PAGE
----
IMC 2007: Sessions

Session 1527: Islamic Cities

Thursday 12 July 2007, 09.00-10.30

Moderator/Chair:Hugh Kennedy, Department of Mediaeval History, University of St Andrews
Abstract

Paper a: The article discusses the status of Karbala as a holy city for the Shi’ites, as well as how Karbala, upon whose soil the nephew of the Prophet Muhammad, Husayn Ibn Ali (d.680), was murdered in the battle of Karbala in 680 CE, became a city so sacred to the Shi’a. The paper will deliberate on the image of the city of Karbala in Shi’ite literature. It also deals with the land of Karbala, and how it became holy for the Shi’ites to the present day. The various usages by the Shi’ites of the soil of Karbala in their daily lives is also discussed.
The paper will address the ceremonies of the visit and the pilgrimage to the grave of Husayn b. Ali at Karbala, and also the kinds of visits (ziyarat) to the grave of Husayn, their characteristics, their virtues, and the praises of the visit to the grave according to the Shi’ite faith. It considers recurrent motifs in the (ziyara) literature.

Paper c: Acre is an ancient town, one of the oldest sea towns in the world. All the great conquerors fought on Acre, to gain control on the town, its harbour and fortifications. During half a millennium of the Ottoman Empire the town endured times of prosperity and decline.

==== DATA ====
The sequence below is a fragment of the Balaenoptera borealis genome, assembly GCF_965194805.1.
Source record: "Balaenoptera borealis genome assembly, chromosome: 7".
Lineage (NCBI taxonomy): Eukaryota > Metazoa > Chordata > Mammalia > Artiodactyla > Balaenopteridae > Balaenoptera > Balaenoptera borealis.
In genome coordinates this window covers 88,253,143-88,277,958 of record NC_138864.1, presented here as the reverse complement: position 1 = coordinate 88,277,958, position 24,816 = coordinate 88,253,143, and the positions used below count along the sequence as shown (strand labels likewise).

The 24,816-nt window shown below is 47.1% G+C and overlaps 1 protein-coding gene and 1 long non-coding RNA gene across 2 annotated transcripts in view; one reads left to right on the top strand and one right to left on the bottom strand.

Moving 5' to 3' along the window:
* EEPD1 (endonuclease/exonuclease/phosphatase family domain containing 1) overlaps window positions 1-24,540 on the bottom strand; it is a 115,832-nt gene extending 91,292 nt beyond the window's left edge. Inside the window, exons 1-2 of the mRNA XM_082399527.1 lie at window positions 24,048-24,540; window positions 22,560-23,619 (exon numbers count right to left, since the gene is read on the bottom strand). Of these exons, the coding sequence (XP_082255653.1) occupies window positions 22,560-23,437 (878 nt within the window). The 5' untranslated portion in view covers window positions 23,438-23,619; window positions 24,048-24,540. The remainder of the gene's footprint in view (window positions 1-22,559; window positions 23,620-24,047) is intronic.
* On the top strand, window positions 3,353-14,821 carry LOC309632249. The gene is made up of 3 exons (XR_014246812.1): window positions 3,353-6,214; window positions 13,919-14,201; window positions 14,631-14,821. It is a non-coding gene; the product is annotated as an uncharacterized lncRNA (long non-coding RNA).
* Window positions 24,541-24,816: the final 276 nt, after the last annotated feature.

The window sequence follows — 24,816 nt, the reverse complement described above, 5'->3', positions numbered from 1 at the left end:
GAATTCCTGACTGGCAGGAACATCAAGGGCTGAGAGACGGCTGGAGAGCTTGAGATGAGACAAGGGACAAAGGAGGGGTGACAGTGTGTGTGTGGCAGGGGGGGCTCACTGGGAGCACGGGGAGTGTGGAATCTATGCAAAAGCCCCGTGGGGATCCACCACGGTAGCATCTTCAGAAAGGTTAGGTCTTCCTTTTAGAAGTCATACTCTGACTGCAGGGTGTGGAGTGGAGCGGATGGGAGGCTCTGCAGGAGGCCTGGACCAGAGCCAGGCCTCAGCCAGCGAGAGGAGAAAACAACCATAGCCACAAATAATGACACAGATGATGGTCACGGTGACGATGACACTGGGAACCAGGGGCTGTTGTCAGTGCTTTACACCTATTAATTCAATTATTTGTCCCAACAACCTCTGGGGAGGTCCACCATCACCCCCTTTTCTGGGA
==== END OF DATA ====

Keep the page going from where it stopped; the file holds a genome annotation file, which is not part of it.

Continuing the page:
At the first century of Ottoman rule, the town engulfed within the magnificent ruins of its crusaders glorious past, was almost deserted, as the country became a marginal semi deserted province. The town became no more than a small fishing village with population of 2,000 inhabitants. But, during the 16th century, and more so into the 17th century, under Fahir a-Din, (1586-1635) the town was somewhat revived, the population increased. However, the 17th century was unstable times in the eastern basin of the Mediterranean. And the instability affected Acre until the very end of the century, when the town was subjected to the district of Sida, instead of the district of Safad. The new arrangement returned the town’s status as a port, and its importance rose. Unlike the rest of the Ottoman Empire, Acre of the 18th century was characterized with economic and administrative stability, due to the development of the cotton trade. From the middle of the 18th century onwards, Acre became the capital of the Galilee, and the most important city in Israel, due to the semi-autonomous reign of the Bedouin house of Zaidan in the Galilee, and the establishment of the French colonies on the cost. Daher, of the Zaidan dynasty, brought the golden age of Acre. He brought new settlers to town, and used the vast crusaders remnants as source for building materials. The rebuilding and repopulation of a town was a renovation in a marginal semi-deserted country. After 500 years of neglect, the town became thriving prosperous port town, and the capital of the Sida district. Ahmed-Pasha El –Jazar, the governor of Acre, known for his cruelty and dictator rule, was also a great builder who built several public institutions and re-fortified the city. The town stood the siege of Napoleon in 1799 and still basks in the glory of defeating him and his armies. This prosperity did not last long, and at the beginning of the 19th century the town was again in decline. Jafa replaced it as the major harbour for Palestine, and the building of the big port in Haifa had closed its status as the leading sea port in the north. The Turkish rule, that forbade building outside the walls of the city, contrary of the ruling in Jafa & Jerusalem, where new suburbs were built, stopped chances of development and growth encouraging the decline of the city. Trade was limited to certain days of the week, and the town was stagnated and eventually deserted by some of the leading families who choose to move on to the new town of Haifa. This lecture will focus on the social, political and economical status of Acre during the Ottoman regime, its rise and decline and the causal factors for them.